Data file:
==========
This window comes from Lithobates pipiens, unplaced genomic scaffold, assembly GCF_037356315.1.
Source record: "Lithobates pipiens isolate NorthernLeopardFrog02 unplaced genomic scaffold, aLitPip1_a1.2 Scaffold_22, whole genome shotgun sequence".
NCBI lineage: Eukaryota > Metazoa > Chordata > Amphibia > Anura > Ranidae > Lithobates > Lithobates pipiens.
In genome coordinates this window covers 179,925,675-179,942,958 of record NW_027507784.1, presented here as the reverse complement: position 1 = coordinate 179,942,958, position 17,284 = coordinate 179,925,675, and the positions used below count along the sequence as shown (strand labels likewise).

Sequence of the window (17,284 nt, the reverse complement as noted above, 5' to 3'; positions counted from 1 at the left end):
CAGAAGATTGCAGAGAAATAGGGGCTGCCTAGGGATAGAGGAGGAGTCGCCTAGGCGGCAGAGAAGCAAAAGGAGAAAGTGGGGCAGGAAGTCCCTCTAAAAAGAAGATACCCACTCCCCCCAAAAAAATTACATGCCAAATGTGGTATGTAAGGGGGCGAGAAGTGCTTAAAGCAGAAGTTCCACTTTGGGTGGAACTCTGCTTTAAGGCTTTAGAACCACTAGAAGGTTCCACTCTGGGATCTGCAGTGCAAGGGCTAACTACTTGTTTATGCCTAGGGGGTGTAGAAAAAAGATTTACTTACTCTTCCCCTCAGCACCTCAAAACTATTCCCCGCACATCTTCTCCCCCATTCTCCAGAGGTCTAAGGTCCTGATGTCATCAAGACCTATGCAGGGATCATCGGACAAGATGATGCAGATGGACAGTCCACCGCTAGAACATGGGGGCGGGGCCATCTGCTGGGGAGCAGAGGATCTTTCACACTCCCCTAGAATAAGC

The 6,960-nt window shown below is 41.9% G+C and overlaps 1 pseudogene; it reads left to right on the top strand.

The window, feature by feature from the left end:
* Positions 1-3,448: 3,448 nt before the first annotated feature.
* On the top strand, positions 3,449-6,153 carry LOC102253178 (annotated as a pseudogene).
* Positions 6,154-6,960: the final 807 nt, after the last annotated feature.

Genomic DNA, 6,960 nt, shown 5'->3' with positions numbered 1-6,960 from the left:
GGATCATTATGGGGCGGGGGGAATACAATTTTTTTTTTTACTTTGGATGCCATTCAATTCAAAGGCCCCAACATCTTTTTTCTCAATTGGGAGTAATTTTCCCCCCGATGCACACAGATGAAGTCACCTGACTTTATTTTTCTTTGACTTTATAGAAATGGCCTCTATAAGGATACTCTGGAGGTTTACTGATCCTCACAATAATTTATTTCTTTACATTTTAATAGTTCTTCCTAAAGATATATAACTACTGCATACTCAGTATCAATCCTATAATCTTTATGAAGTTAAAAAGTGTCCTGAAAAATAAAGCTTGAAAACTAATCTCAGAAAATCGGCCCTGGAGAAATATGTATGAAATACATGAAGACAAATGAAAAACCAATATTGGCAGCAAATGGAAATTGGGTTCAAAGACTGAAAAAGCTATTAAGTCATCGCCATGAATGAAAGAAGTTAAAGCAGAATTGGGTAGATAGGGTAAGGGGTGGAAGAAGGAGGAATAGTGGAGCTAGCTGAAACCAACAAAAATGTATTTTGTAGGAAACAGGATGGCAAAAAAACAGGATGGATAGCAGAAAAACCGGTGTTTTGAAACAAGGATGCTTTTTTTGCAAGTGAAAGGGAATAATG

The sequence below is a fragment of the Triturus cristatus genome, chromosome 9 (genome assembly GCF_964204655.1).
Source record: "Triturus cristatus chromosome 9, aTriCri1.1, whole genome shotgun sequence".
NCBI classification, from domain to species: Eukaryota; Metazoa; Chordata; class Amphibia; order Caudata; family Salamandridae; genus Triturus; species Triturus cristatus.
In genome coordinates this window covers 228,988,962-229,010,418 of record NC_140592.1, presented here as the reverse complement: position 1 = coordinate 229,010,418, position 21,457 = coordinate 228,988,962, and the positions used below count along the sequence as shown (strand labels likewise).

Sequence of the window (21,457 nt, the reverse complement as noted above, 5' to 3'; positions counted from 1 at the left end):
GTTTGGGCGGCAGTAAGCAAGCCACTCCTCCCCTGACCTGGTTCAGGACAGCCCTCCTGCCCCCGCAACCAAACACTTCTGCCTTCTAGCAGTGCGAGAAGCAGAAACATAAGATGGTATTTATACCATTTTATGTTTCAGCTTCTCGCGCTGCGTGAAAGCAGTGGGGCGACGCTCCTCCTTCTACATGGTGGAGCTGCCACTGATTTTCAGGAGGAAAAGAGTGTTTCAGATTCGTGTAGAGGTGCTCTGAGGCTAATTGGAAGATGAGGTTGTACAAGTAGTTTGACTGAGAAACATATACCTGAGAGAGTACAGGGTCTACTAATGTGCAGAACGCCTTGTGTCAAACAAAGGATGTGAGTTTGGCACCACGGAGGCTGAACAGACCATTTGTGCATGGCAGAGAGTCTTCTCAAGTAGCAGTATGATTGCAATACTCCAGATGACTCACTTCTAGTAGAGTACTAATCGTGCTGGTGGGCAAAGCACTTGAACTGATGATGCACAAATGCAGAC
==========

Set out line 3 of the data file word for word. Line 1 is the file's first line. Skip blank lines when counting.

NCBI lineage: Eukaryota > Metazoa > Chordata > Amphibia > Anura > Ranidae > Lithobates > Lithobates pipiens.